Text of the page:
# A problem about the connectivity of vertices that must have the same color for any proper minimal coloring of a graph

I did not get an answer when asking for help with this question in Math Stack Exchange (here). Anyway, I believe that this forum is more suitable for it.

I'm trying to solve a problem about connectivity of entangled vertices in a graph.

Here, two vertices $$u, v$$ of a finite graph $$G(V, E)$$ are said to be entangled if for any proper coloring $$c:V(G)\rightarrow\mathbb{N}$$ with $$\chi(G)$$ colors we have $$c(u) = c(v)$$, that is, they must have the same color.

What I'm trying to prove is that, given two entangled vertices $$u, v\in V(G)$$, there is $$w\in V(G)$$ (possibly equal to $$v$$) also entangled with $$u$$ so that there is a set of size $$\chi(G)-1$$ of pairwise internally vertex-disjoint paths from $$u$$ to $$w$$.

I was able to prove, using the vertex-connectivity version of Menger's theorem and induction, that the previous statement is true if $$v$$ is the only vertex in $$G$$ entangled with $$u$$, so I've been trying to show that if there is not a set of size $$\chi(G)-1$$ of pairwise internally vertex-disjoint paths from $$u$$ to $$v$$ (considering $$u$$ and $$v$$ entangled), there is still a vertex in $$G-v$$ entangled with $$u$$, but without success.

Another idea I had was showing that the minimal (in the number of edges) subgraph of $$G$$ for which there is still a vertex entangled with $$u$$, has exactly one vertex entangled with $$u$$. Because it is a stronger result this would be more convenient for me.

I would appreciate some help with this subject.

• I don't get "two by two". What does it mean? – Brendan McKay Mar 8 at 14:43
• It means that any two paths in the set must have this property (be internally vertex-disjoint). – Arjuna196 Mar 8 at 14:56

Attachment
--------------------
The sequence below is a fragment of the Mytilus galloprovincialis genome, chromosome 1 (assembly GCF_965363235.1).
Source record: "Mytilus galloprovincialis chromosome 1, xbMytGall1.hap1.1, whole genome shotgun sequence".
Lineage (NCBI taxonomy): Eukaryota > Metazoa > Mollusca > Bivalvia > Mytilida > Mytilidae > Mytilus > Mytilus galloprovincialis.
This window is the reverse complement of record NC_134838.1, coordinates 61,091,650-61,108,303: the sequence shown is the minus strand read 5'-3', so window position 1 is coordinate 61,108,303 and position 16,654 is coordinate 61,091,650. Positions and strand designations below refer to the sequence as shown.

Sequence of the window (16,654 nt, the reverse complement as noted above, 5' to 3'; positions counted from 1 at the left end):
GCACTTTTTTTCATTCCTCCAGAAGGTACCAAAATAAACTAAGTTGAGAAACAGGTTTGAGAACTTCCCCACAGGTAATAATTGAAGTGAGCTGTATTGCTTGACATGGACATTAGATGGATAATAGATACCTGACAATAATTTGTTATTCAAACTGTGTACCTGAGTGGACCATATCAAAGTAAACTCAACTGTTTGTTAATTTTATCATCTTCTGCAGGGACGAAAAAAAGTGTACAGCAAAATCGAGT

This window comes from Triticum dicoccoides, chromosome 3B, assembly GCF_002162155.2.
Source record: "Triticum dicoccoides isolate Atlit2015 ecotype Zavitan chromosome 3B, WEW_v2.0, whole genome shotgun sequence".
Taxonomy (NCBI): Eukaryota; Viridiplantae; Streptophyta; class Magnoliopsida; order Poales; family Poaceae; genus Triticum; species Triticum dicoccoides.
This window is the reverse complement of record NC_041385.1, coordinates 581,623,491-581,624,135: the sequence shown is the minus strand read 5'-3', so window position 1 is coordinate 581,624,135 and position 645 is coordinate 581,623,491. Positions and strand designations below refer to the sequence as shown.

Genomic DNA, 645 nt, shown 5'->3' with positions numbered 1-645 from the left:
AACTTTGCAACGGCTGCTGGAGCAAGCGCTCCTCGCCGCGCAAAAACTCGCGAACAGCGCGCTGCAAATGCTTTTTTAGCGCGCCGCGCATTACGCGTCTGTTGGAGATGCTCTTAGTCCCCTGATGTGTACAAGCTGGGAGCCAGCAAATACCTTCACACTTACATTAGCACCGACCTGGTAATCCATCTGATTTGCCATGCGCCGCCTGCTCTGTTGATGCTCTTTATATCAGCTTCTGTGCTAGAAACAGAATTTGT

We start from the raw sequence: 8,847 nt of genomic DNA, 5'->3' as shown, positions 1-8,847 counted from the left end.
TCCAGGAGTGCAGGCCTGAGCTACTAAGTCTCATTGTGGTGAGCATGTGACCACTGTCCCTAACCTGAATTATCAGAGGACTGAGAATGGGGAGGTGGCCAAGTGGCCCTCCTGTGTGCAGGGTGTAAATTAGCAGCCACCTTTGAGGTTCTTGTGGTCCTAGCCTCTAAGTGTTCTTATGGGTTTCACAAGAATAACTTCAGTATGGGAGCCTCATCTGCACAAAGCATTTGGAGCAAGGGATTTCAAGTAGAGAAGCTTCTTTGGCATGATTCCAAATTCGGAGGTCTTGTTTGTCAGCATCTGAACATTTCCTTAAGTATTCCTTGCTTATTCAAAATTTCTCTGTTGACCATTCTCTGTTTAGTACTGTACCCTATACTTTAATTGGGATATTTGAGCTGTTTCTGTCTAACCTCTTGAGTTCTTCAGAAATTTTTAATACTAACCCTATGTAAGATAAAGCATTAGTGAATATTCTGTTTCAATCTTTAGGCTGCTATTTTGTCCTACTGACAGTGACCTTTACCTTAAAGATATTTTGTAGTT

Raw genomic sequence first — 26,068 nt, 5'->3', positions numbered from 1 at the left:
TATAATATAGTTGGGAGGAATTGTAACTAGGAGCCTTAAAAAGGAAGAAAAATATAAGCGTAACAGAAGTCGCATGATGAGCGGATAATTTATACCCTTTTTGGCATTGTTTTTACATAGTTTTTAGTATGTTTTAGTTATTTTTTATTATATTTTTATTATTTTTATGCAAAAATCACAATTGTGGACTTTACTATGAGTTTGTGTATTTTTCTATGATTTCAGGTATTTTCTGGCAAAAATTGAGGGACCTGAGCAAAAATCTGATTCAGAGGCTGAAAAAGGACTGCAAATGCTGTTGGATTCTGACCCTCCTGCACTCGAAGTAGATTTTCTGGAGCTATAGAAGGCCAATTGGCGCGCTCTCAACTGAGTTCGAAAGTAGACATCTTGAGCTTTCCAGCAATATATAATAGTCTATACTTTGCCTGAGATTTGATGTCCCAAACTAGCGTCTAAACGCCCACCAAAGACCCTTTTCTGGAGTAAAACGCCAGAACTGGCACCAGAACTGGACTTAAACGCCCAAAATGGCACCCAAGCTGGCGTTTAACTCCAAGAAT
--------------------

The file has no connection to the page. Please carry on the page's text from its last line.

• Ok, then "pairwise" is more normal usage. But you don't actually need a word at all since "disjoint" means "pairwise disjoint". (Some people might argue.) – Brendan McKay Mar 8 at 15:16
• Thanks for the tip. I edited the statement. – Arjuna196 Mar 8 at 19:28

Claim. Let $$X$$ be an equivalence class of the entanglement relation on $$V(G)$$. Then for all distinct $$u,v \in X$$, there exist $$\chi(G)-1$$ edge-disjoint paths in $$G$$ between $$u$$ and $$v$$.
Proof. Let $$k=\chi(G)$$ and $$V_1, \dots, V_k$$ be a partition of $$V(G)$$ into stable sets. By relabelling, we may assume that $$X \subseteq V_1$$. Observe that all vertices of $$X$$ must be contained in some component of $$G[V_1 \cup V_2]$$. Otherwise, we may recolour to obtain a $$k$$-colouring of $$G$$ where two vertices of $$X$$ are coloured differently. In particular, for all distinct $$u,v \in X$$, there is a $$u$$--$$v$$ path in $$G[V_1, \cup V_2]$$. Repeating the argument for $$i=2, \dots, k$$, gives the $$k-1$$ edge-disjoint $$u$$--$$v$$ paths in $$G$$. $$\square$$
Note that the claim proves something stronger and weaker than what was asked in the original question. It is weaker because the paths are edge-disjoint not vertex-disjoint. But it is stronger since it holds for all distinct pairs $$u,v \in X$$. Moreover, the paths constructed in the proof are almost vertex-disjoint. The only vertices they have in common are in $$V_1$$.
• I noticed this fact. It was used for the demonstration that I mentioned in the statement, for the case where there is only one vertex entangled with $u$. I was inspired by the idea of ​​Kempe chains. – Arjuna196 Mar 10 at 13:56